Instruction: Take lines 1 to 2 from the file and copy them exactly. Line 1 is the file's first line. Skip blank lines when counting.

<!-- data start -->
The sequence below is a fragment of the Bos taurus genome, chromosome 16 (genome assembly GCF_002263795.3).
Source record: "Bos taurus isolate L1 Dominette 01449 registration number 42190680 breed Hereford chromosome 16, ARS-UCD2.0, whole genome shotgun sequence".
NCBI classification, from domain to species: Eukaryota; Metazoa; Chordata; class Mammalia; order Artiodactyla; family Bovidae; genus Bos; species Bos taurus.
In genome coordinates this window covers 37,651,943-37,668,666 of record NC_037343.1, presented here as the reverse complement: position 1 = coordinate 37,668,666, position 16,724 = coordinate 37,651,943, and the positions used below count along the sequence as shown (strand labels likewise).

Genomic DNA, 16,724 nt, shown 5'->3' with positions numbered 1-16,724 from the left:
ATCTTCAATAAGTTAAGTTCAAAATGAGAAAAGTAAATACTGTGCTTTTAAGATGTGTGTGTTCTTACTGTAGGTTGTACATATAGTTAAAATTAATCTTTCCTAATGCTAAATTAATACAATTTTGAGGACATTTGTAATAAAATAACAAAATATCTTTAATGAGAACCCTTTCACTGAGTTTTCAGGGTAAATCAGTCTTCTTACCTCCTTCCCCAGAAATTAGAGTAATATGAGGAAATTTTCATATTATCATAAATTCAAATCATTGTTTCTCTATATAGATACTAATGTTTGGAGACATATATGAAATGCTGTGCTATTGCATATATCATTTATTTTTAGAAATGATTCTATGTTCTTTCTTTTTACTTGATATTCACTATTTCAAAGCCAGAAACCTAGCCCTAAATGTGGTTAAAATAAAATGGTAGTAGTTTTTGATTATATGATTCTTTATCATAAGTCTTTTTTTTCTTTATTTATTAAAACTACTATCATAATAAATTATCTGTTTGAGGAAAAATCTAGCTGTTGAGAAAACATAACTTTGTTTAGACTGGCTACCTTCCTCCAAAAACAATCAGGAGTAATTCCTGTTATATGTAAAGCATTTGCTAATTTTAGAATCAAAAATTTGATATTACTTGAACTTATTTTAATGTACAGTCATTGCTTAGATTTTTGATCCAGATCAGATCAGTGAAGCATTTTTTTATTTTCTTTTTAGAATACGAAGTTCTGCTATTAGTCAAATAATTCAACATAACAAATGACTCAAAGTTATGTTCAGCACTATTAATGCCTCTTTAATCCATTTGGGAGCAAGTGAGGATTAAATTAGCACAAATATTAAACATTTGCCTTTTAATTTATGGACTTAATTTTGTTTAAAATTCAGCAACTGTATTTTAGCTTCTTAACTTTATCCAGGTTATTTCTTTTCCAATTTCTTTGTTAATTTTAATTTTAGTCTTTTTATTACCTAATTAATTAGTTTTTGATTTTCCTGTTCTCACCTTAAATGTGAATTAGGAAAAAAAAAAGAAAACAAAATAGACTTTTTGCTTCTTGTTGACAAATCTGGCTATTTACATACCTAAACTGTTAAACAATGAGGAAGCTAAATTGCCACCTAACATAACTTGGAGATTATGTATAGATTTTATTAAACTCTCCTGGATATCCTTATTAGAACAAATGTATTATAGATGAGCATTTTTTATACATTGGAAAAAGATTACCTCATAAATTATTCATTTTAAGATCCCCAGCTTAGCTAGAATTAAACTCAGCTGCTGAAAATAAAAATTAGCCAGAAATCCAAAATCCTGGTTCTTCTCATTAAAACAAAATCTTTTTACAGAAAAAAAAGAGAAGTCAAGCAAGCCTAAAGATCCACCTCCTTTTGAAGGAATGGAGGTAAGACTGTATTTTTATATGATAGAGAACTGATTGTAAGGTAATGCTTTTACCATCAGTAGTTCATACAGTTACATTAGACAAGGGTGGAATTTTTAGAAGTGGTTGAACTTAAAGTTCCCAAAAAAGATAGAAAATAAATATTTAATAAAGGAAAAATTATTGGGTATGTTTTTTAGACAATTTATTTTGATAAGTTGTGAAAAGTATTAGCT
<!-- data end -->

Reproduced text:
The sequence below is a fragment of the Bos taurus genome, chromosome 16 (genome assembly GCF_002263795.3).
Source record: "Bos taurus isolate L1 Dominette 01449 registration number 42190680 breed Hereford chromosome 16, ARS-UCD2.0, whole genome shotgun sequence".